Whenever the news media starts their unending hurricane coverage, my thoughts always turn to memories of my Dad. I automatically think of my dad whenever I hear of a bad hurricane hitting the gulf coast. After all, how many people do you know who weathered the dirty side of one of the largest gulf coast hurricanes while staying right on the Galveston seawall.
It was early September in 1961, just before my 9th birthday when Dad and a convoy of other Southwestern Bell employees headed for Galveston. Since heavy flooding from the storm was likely, the telephone repair crews were moved into Galveston before the storm so they could begin work immediately after the storm went through. Carla was a slow moving storm and the phone crew was in the hotel for at least two days before they could begin work.
Over the years I’ve always enjoyed Dad’s stories of his 2 days of inactivity, stuck in the Galvez. He painted a vivid picture of a hotel without electricity, with all of the windows blown out, with large waves hitting the seawall with such force that the water sprayed all of the way over the large building.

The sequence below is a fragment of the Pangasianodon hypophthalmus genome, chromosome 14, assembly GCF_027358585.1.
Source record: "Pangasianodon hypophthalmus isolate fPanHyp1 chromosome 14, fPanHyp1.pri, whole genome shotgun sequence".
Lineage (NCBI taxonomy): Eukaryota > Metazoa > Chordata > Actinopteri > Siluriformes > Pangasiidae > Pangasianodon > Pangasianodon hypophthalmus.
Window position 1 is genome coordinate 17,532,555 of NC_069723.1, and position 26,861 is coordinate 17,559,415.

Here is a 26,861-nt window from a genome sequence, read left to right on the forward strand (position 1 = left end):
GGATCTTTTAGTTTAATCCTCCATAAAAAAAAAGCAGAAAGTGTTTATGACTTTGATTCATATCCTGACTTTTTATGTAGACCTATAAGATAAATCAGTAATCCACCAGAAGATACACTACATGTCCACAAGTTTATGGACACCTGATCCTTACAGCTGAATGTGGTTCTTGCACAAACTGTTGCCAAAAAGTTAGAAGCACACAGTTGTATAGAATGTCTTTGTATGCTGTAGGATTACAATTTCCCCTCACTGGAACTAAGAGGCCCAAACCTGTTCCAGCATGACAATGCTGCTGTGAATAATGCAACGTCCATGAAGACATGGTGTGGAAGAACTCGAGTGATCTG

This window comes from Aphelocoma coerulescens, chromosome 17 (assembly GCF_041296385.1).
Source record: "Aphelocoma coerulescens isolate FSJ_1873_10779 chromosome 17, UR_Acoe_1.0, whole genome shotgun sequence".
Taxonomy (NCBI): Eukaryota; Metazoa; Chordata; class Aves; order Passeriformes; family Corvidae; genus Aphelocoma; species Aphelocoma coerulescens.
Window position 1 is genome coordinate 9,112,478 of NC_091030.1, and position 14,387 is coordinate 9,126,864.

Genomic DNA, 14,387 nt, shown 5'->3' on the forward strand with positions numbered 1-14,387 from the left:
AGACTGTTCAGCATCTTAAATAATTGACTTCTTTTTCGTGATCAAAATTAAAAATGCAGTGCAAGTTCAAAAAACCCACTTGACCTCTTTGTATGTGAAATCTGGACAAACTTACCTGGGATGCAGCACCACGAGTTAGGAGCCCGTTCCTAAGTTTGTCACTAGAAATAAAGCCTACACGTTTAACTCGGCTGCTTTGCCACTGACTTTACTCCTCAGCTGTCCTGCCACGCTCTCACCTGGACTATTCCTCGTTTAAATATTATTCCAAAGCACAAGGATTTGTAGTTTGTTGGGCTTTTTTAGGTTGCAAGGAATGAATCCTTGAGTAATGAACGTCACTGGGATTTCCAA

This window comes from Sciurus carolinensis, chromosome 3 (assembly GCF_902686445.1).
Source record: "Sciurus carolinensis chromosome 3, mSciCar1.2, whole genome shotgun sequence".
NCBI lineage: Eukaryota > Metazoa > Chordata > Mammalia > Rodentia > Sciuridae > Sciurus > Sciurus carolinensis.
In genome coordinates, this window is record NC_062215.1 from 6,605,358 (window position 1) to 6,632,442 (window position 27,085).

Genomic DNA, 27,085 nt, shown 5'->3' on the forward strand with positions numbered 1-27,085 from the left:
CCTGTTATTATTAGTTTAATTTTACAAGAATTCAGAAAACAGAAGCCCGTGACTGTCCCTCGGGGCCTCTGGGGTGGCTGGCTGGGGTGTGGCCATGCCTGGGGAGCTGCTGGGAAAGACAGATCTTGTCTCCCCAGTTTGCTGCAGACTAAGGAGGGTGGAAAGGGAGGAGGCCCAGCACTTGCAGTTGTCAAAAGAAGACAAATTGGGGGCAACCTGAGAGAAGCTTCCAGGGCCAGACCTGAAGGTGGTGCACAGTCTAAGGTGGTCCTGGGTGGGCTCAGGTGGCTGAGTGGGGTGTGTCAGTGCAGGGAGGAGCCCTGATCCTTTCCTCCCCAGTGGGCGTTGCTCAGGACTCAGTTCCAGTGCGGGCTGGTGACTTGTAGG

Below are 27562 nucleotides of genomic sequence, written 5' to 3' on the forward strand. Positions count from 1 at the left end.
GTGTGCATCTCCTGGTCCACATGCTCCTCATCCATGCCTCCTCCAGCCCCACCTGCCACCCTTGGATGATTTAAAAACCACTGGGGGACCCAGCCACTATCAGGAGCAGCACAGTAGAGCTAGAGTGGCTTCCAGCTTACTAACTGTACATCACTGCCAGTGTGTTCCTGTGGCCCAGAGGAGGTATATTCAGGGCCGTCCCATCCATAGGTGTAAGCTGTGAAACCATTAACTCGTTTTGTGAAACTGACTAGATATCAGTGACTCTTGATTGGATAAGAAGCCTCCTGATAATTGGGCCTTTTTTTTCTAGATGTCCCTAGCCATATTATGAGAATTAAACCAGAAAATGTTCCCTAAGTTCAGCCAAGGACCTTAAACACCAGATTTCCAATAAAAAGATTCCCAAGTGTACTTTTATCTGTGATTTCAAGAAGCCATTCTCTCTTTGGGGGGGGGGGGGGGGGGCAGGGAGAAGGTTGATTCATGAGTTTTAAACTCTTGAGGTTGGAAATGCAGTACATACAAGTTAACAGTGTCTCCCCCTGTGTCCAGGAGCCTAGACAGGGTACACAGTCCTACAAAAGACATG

While telling these stories, Dad never said that he was scared or particularly worried about dying on Galveston Island. I always got the feeling that the part he liked the least was not being able to get out of the hotel. Dad always loved the outdoors and he spent a lot of time fishing and hunting on the gulf coast. I’m sure it was hard for him to be so close to the water without being able to throw a cast net and set a trot line.